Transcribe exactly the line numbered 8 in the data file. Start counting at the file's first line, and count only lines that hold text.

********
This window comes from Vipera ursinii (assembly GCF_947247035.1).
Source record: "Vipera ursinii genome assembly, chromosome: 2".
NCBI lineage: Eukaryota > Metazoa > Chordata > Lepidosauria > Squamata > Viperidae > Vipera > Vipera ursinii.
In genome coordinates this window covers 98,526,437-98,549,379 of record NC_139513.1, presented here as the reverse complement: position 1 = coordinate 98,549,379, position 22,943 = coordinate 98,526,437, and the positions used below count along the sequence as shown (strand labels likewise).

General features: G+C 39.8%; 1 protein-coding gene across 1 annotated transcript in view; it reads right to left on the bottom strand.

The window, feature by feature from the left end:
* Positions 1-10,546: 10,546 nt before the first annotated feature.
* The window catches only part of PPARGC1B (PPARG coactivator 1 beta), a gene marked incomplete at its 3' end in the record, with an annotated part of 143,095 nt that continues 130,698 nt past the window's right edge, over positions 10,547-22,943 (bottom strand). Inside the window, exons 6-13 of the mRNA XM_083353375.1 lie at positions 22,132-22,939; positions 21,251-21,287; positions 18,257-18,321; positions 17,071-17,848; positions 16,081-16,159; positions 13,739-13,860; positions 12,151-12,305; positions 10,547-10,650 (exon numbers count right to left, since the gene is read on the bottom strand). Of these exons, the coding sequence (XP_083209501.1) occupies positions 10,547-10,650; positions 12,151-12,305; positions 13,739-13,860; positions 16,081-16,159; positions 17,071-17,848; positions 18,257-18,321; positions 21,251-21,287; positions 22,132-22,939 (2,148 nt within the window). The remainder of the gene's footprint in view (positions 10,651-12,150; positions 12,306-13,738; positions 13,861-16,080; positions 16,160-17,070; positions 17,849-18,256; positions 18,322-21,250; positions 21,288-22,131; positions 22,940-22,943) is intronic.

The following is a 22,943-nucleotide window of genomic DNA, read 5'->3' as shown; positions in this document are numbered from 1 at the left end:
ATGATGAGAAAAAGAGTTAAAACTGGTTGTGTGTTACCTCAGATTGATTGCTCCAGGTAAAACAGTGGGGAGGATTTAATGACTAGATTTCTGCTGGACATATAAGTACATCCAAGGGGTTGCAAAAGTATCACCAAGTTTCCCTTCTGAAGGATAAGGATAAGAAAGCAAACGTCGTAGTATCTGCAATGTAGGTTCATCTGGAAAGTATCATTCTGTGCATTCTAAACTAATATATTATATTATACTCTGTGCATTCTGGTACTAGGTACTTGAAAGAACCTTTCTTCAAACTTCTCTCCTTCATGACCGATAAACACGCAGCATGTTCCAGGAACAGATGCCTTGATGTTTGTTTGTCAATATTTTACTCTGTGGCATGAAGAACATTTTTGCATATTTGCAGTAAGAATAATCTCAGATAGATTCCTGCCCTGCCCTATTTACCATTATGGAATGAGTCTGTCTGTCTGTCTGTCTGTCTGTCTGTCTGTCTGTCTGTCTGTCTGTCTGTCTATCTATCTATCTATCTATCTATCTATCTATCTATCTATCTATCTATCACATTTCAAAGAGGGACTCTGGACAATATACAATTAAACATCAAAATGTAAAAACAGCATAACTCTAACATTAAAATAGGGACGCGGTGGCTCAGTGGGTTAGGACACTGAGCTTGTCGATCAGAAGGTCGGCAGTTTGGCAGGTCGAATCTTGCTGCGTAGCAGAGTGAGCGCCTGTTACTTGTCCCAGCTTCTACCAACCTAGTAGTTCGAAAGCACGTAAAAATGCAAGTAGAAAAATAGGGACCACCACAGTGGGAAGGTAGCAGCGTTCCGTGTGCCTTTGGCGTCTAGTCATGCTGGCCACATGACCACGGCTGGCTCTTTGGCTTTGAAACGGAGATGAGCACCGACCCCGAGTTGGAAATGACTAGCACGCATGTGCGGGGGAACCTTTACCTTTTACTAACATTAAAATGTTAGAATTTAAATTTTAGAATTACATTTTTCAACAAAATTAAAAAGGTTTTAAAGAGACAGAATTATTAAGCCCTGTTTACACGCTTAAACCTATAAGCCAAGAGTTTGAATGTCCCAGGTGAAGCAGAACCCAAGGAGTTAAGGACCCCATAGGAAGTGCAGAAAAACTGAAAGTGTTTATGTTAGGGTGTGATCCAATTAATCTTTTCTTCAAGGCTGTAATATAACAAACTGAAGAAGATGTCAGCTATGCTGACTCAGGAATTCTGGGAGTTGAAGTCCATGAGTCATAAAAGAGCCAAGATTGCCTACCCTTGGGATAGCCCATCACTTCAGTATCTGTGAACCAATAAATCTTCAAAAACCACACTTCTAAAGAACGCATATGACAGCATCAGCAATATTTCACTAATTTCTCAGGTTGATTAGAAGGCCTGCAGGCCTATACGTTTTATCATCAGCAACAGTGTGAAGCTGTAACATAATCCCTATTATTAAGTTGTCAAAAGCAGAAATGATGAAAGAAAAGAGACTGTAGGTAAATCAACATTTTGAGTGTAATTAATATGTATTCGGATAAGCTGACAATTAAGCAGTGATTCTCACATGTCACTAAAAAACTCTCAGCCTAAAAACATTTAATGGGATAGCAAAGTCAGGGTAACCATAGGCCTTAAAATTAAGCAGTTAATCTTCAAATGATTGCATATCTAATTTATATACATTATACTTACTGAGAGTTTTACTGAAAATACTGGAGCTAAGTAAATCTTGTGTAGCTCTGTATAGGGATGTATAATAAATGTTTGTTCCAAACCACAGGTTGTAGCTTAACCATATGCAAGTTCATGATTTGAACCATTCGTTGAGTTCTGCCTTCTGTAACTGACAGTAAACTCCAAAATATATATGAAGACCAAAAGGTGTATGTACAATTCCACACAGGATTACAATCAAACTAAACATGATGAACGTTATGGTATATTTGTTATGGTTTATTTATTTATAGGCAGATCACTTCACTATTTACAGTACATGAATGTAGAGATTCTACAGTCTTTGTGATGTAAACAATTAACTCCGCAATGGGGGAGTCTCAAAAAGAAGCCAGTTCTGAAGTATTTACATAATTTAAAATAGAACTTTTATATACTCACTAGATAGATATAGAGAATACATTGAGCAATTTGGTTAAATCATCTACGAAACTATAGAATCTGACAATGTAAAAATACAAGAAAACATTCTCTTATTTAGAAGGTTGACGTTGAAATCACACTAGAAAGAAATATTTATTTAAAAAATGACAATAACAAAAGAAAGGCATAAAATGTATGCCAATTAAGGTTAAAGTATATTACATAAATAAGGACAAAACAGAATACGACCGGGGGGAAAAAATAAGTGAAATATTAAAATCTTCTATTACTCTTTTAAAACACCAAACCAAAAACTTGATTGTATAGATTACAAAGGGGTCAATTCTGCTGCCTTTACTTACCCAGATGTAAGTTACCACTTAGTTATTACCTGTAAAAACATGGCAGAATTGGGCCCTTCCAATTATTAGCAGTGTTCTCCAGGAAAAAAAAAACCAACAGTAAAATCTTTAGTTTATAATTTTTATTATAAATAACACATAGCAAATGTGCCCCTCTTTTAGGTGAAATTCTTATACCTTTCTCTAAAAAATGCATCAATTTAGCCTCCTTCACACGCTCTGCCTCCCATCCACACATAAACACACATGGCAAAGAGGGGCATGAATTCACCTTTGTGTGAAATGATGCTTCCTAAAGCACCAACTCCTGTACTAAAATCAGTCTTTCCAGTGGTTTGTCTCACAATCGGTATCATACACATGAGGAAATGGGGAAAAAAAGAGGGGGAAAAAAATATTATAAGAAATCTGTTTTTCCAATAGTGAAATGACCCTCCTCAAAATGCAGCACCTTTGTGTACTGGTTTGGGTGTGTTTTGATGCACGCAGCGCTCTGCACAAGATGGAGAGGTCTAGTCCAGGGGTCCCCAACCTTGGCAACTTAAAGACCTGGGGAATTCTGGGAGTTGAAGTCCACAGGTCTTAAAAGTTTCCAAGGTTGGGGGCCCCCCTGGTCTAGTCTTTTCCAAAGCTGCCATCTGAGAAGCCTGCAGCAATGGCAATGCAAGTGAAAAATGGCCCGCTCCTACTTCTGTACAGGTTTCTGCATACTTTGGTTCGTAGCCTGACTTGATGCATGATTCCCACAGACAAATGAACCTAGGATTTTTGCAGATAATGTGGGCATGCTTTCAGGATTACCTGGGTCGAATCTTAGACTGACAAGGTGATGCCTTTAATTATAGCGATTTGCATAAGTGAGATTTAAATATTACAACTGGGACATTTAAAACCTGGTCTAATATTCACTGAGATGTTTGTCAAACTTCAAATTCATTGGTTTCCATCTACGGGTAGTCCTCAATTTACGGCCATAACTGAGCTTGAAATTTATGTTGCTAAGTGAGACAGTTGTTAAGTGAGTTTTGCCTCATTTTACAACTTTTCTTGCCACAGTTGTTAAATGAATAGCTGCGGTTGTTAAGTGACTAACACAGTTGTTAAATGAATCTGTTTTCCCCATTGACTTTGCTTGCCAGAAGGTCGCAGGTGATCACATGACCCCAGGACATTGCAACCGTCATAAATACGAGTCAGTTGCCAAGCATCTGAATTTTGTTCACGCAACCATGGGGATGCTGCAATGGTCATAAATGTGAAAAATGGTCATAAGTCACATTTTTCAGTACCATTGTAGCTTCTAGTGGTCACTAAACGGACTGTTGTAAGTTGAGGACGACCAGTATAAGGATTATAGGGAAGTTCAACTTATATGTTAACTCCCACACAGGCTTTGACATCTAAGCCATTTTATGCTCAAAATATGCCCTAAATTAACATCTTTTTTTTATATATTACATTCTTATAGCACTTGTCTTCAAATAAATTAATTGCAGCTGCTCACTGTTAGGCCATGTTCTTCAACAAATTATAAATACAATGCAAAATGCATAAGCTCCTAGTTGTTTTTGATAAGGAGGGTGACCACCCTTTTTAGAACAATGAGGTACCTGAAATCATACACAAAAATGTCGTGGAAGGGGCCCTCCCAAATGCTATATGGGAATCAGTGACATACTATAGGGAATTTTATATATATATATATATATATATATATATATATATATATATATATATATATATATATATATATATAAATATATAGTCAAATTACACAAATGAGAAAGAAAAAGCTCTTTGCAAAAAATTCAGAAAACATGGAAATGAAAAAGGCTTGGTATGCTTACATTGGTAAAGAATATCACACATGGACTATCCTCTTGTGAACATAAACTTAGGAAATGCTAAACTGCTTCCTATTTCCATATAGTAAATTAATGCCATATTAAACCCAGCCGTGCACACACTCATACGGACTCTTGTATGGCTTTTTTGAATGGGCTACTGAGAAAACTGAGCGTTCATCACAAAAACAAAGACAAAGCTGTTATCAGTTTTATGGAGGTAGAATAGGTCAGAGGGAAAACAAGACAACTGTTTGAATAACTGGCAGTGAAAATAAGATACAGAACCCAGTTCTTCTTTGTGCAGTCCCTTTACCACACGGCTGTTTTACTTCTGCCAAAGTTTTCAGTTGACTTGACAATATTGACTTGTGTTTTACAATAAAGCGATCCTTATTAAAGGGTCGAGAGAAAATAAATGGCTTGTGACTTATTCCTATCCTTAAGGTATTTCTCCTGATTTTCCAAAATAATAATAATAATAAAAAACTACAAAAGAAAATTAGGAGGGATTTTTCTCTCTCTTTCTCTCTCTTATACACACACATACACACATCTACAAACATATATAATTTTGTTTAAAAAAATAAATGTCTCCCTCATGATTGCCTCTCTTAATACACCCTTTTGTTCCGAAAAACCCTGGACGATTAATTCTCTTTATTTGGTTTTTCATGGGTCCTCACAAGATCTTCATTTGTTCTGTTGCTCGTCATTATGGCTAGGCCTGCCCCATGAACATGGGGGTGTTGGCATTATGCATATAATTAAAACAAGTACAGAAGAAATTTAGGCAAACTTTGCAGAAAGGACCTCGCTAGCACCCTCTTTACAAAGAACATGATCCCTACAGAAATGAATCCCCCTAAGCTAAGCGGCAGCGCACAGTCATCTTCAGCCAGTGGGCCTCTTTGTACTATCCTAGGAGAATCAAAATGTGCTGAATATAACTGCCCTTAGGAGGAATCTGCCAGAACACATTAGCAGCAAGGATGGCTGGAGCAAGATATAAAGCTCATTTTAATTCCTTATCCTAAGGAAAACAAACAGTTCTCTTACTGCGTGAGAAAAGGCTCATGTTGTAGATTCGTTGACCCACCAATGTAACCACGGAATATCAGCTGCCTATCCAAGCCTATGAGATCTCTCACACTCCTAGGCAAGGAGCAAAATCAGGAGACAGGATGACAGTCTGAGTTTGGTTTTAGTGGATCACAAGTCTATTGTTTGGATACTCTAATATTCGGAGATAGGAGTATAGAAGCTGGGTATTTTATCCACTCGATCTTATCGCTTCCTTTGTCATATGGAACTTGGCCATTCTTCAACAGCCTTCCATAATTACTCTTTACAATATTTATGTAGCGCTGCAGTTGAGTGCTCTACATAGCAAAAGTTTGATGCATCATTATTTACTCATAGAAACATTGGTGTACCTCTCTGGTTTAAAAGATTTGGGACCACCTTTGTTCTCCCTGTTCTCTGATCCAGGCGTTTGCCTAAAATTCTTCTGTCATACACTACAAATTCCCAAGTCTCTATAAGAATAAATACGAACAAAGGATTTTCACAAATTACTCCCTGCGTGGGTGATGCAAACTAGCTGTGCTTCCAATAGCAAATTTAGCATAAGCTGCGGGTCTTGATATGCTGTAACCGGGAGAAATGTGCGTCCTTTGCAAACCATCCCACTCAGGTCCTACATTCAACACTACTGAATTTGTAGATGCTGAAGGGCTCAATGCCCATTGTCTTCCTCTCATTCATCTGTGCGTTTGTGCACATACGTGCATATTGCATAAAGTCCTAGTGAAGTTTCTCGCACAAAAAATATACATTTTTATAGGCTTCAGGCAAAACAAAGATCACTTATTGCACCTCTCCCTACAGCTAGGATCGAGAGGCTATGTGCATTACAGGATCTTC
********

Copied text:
* The window catches only part of PPARGC1B (PPARG coactivator 1 beta), a gene marked incomplete at its 3' end in the record, with an annotated part of 143,095 nt that continues 130,698 nt past the window's right edge, over positions 10,547-22,943 (bottom strand). Inside the window, exons 6-13 of the mRNA XM_083353375.1 lie at positions 22,132-22,939; positions 21,251-21,287; positions 18,257-18,321; positions 17,071-17,848; positions 16,081-16,159; positions 13,739-13,860; positions 12,151-12,305; positions 10,547-10,650 (exon numbers count right to left, since the gene is read on the bottom strand). Of these exons, the coding sequence (XP_083209501.1) occupies positions 10,547-10,650; positions 12,151-12,305; positions 13,739-13,860; positions 16,081-16,159; positions 17,071-17,848; positions 18,257-18,321; positions 21,251-21,287; positions 22,132-22,939 (2,148 nt within the window). The remainder of the gene's footprint in view (positions 10,651-12,150; positions 12,306-13,738; positions 13,861-16,080; positions 16,160-17,070; positions 17,849-18,256; positions 18,322-21,250; positions 21,288-22,131; positions 22,940-22,943) is intronic.